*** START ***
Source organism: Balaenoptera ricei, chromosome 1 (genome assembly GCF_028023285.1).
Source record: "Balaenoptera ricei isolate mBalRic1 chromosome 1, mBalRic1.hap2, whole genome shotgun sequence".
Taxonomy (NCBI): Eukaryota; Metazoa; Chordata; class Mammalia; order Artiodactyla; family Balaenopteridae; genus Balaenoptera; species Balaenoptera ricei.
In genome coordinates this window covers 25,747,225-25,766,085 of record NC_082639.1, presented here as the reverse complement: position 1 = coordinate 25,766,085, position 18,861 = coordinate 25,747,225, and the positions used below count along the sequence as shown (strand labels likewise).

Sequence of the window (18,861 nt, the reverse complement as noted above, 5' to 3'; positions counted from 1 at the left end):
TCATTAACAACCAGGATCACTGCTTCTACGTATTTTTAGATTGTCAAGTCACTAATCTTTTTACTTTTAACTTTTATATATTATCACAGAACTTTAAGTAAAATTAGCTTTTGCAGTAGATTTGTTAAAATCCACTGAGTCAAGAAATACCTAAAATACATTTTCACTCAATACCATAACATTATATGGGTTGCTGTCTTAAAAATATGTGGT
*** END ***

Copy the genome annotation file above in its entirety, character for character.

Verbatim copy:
Source organism: Balaenoptera ricei, chromosome 1 (genome assembly GCF_028023285.1).
Source record: "Balaenoptera ricei isolate mBalRic1 chromosome 1, mBalRic1.hap2, whole genome shotgun sequence".
Taxonomy (NCBI): Eukaryota; Metazoa; Chordata; class Mammalia; order Artiodactyla; family Balaenopteridae; genus Balaenoptera; species Balaenoptera ricei.
In genome coordinates this window covers 25,747,225-25,766,085 of record NC_082639.1, presented here as the reverse complement: position 1 = coordinate 25,766,085, position 18,861 = coordinate 25,747,225, and the positions used below count along the sequence as shown (strand labels likewise).

Sequence of the window (18,861 nt, the reverse complement as noted above, 5' to 3'; positions counted from 1 at the left end):
TCATTAACAACCAGGATCACTGCTTCTACGTATTTTTAGATTGTCAAGTCACTAATCTTTTTACTTTTAACTTTTATATATTATCACAGAACTTTAAGTAAAATTAGCTTTTGCAGTAGATTTGTTAAAATCCACTGAGTCAAGAAATACCTAAAATACATTTTCACTCAATACCATAACATTATATGGGTTGCTGTCTTAAAAATATGTGGT